Should French kids be allowed to drive at 16?

Should French kids be allowed to drive at 16 ?

(Permis de conduire : le gouvernement réfléchit à baisser l'âge légal à 17 ou 16 ans)

That is the debate of the day.

For me….it’s a ummm……ummm…ummmmm….a big no.

Although, it could sort out the pension crisis.

What on earth are people thinking of ?

I am sure there are more dangerous countries to drive in, but France has to be near the top.

Nope, I like my kids alive.

Why not. I passed the test when I was 17 before that I had been driving tractors forklifts and combine harvesters. I first learned to drive an old Rolls Royce that had been cut and adapted to take soft fruit from the fields to the farm.

1 Like

No but they shouldn’t be on mopeds at 14 either.

1 Like

Because it is dangerous out there.

I’m not saying kids can’t drive at that age I’m saying it is too dangerous.

I think France should start first by a retraining/re-testing people at 65. Make the roads safer.

I give you an example, this morning, no joke…no exaggeration.

I go shopping this morning. An elderly bloke goes straight through a stop sign just as I’m approaching in my van. This is a hill with me going down the hill. I break heavily to avoid him. He then nearly takes out a pedestrian on a crossing pushing their bike. They were on the crossing so the car had to stop. He then went into the roundabout (3 metres away from crossing) without giving away and all the traffic on the roundabout had to break hard. Horn…horn…horn.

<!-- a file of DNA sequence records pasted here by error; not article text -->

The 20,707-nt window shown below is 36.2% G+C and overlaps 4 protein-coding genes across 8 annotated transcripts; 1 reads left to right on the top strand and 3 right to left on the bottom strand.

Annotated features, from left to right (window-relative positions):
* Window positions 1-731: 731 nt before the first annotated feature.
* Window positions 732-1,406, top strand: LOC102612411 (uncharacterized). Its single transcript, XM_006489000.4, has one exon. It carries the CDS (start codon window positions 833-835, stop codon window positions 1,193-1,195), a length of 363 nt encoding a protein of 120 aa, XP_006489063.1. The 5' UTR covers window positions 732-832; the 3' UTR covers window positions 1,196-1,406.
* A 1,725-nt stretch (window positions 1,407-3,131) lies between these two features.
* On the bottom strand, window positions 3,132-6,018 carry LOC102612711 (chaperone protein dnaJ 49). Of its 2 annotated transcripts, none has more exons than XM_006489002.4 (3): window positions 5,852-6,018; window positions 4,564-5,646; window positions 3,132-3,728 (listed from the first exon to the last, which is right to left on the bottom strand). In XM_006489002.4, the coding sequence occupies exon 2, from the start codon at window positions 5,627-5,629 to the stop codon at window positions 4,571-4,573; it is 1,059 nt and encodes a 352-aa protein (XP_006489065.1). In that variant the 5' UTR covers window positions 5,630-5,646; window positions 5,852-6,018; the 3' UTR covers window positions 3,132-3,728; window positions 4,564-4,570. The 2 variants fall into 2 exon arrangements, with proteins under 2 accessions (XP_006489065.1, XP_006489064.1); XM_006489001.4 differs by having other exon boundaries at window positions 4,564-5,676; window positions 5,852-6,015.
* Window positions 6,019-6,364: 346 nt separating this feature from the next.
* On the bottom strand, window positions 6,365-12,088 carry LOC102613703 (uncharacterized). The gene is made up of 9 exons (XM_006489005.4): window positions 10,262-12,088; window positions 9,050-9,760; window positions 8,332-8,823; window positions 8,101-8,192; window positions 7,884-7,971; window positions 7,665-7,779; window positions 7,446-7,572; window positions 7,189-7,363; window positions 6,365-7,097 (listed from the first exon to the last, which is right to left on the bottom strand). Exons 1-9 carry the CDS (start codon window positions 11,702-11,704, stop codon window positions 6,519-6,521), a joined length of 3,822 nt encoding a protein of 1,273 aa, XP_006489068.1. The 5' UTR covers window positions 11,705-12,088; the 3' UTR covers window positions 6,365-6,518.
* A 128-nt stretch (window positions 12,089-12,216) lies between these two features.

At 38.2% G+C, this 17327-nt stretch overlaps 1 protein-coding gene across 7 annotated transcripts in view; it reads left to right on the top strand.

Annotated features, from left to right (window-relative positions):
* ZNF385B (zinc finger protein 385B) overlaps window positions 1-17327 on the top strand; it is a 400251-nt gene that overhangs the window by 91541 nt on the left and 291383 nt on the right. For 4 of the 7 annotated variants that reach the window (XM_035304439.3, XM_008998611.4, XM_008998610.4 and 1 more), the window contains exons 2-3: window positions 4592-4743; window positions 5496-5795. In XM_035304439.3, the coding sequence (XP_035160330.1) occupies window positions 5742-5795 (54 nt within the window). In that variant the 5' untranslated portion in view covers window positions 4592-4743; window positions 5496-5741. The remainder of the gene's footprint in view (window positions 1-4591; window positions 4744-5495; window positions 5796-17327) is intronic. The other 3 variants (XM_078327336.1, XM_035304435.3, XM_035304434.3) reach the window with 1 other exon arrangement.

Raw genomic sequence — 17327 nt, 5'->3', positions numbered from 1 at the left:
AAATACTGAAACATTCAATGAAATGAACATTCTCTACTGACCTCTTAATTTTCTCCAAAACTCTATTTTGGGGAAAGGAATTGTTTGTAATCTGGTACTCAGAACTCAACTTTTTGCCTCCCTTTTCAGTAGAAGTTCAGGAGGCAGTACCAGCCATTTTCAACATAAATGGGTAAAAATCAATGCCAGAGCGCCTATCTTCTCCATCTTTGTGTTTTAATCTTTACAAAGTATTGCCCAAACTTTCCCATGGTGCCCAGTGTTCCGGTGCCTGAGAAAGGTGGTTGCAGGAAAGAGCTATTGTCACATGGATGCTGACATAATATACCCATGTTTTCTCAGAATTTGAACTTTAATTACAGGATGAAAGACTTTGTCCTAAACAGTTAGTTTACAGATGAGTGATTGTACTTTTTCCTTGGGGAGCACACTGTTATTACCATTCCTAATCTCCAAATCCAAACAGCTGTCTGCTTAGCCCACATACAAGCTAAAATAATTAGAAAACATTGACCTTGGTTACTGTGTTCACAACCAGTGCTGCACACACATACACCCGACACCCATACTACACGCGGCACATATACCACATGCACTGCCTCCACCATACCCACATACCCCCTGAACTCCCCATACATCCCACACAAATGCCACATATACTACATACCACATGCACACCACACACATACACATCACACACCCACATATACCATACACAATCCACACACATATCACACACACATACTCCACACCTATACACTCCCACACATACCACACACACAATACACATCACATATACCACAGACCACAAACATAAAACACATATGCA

The thing is, he did not see the stop, the crossing or the roundabout.

This is everyday here. Day in day out.

I have been hit three times here. Everytime time I am stationary.

Nope too dangerous for kids.

1 Like

…and no one should be on those two wheeled scooters where people walk on the pavement

1 Like